Netherlands Museum Displays Nazi-Era Looted Art, Hoping to Find Owners

This post is for historical informational purposes only. Please do not refer to this post for information pertaining to current Claims Conference programs. Visit What We Do for current program guidelines and information. Thank you.

December 13, 2006

Fifty artworks that were looted in the Netherlands during World War II are now on display in Amsterdam in the hope of generating claims for stolen art currently in the custody of the Dutch government.

The exhibit of the Jewish Historical Museum in Amsterdam displays artworks that were looted from their owners during the Nazi era and have yet to be claimed. The exhibit, “Looted, but from whom?” is intended to draw public attention to the issue of Holocaust-era stolen art and facilitate the return of at least some of the few hundred works for which the original Dutch owners or heirs have not yet been found.

The exhibit was organized with the Origins Unknown Agency, established in 1998 to research and publicize the origins of the 4,700 Dutch-owned artworks that were found in Germany after World War II. The agency has a website, www.herkomstgezocht.nl, which can be searched for artworks looted in the Netherlands during World War II. Since it was established, the agency has helped in the return of more than 500 items. The museum exhibit displays the results of the agency’s research. Also helping to organize the exhibit are the Ministry of Education, Culture and Science and the Netherlands Institute for Cultural Heritage.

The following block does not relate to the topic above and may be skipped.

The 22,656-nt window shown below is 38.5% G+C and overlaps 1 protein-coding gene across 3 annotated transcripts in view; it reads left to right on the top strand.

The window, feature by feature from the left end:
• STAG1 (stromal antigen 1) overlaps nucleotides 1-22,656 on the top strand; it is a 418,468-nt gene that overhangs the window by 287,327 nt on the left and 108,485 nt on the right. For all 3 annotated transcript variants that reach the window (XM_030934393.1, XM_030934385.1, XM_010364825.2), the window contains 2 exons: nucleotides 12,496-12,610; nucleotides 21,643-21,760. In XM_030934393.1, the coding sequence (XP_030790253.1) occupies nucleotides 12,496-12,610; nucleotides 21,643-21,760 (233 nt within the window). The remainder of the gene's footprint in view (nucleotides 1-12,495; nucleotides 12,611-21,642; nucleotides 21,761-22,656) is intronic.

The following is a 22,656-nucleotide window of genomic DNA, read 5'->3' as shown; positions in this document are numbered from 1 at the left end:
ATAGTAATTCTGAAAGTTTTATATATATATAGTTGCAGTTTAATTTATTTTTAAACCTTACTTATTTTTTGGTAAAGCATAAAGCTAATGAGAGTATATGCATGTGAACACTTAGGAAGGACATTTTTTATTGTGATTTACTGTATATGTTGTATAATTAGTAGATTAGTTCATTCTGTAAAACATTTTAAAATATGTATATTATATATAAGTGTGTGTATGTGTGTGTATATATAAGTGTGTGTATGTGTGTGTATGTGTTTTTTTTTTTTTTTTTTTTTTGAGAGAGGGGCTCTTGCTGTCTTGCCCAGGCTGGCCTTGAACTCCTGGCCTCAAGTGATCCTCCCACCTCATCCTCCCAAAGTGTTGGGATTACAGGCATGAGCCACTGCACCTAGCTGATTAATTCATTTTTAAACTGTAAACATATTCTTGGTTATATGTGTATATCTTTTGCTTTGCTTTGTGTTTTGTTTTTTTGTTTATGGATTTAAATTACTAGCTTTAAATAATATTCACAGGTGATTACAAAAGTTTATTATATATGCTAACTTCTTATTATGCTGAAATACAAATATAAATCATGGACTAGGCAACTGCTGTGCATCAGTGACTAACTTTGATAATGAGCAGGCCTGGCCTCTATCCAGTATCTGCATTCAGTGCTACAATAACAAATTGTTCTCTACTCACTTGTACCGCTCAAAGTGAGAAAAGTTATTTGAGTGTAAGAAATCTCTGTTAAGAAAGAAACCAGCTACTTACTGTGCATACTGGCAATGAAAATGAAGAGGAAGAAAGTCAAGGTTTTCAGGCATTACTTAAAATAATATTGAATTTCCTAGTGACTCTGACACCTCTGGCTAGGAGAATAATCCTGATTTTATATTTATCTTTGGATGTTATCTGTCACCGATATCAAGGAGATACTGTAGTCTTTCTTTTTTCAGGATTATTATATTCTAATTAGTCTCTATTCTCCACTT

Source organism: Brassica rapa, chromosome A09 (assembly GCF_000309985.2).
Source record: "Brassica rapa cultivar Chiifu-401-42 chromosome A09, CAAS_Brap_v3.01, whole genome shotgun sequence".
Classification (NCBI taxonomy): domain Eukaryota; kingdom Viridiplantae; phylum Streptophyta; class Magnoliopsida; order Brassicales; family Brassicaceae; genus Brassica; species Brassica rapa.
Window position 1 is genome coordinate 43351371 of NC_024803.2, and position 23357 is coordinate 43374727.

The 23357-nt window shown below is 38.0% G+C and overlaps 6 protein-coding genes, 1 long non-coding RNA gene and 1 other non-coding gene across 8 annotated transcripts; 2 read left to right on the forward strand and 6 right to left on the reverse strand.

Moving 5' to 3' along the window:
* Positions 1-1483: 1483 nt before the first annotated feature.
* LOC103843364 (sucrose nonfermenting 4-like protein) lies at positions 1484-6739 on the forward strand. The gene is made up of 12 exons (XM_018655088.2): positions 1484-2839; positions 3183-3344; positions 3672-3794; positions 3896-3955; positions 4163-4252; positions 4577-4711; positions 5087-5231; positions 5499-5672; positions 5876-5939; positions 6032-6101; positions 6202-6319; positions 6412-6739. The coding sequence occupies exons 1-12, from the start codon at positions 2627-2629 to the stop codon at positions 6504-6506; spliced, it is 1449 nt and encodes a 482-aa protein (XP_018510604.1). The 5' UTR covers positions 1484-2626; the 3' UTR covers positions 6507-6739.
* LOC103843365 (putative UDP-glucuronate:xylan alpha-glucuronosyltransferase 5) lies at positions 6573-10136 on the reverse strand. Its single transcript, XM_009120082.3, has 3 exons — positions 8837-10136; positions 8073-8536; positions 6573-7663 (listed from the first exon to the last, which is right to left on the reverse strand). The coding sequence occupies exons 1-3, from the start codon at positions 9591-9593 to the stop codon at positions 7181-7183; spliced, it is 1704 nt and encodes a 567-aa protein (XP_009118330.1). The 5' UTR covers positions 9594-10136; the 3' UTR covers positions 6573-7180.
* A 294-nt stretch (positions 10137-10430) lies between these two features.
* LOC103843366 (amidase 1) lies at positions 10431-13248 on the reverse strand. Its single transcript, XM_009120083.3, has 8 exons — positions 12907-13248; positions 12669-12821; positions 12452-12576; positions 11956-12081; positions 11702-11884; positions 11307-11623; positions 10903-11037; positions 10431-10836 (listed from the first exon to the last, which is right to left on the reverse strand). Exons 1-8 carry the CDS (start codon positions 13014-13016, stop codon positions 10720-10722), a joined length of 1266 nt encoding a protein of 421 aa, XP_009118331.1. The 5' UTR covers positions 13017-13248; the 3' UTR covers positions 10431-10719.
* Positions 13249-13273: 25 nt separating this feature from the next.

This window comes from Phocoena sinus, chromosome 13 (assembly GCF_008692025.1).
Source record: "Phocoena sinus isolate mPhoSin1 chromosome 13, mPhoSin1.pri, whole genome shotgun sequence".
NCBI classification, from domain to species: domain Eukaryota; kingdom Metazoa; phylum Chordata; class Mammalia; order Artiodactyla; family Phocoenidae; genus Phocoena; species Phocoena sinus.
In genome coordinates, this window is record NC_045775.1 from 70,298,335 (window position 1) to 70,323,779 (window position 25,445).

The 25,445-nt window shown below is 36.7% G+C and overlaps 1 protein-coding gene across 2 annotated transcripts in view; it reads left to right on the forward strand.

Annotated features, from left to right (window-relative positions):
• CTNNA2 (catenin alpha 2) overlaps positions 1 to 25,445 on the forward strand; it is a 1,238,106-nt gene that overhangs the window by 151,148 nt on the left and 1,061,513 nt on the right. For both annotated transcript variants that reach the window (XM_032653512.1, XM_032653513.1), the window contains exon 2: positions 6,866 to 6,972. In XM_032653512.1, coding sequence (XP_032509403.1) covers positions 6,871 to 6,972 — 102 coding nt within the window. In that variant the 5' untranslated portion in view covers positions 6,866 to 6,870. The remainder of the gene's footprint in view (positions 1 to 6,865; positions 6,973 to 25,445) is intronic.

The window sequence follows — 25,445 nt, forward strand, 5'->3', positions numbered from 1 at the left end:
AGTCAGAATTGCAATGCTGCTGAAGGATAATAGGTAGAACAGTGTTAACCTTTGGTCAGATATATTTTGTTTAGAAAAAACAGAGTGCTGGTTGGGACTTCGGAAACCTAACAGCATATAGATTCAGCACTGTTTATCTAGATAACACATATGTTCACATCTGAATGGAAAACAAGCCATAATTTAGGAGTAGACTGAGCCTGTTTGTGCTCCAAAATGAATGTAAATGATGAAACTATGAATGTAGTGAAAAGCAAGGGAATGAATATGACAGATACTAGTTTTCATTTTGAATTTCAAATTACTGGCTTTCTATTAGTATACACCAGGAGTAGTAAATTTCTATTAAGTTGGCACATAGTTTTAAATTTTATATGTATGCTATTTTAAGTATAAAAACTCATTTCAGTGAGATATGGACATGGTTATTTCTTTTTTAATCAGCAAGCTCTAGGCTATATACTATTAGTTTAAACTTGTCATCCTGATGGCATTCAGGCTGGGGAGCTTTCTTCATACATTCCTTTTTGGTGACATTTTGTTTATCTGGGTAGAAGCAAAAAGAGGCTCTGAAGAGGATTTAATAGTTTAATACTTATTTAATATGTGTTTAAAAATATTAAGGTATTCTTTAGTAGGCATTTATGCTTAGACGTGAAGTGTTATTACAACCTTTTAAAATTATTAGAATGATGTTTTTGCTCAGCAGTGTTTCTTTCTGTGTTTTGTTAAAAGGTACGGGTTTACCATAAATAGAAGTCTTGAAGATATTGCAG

Works on display at the exhibition “Looted, But From Whom?” The exhibit of the Jewish Historical Museum in Amsterdam displays artworks that were looted from their owners during the Nazi era and have yet to be claimed.

The website of the exhibit at the Jewish Historical Museum is www.geroofdmaarvanwie.nl in Dutch and English. The exhibit is staged at the Hollandsche Schouwburg (Dutch theater), and runs through February 25, 2007.

The Claims Conference and the World Jewish Restitution Organization (WJRO) have begun a comprehensive program toward the restitution of Jewish-owned art and cultural property lost and plundered during the Holocaust. Recently, a survey was completed of U.S. museums concerning their progress in provenance research, and underway is a digitization and publication of the records of the main Nazi organization responsible for pilfering and collecting art during the Holocaust. Information regarding restitution of art, including a list of searchable databases of potentially looted art, is at www.claimscon.org/art.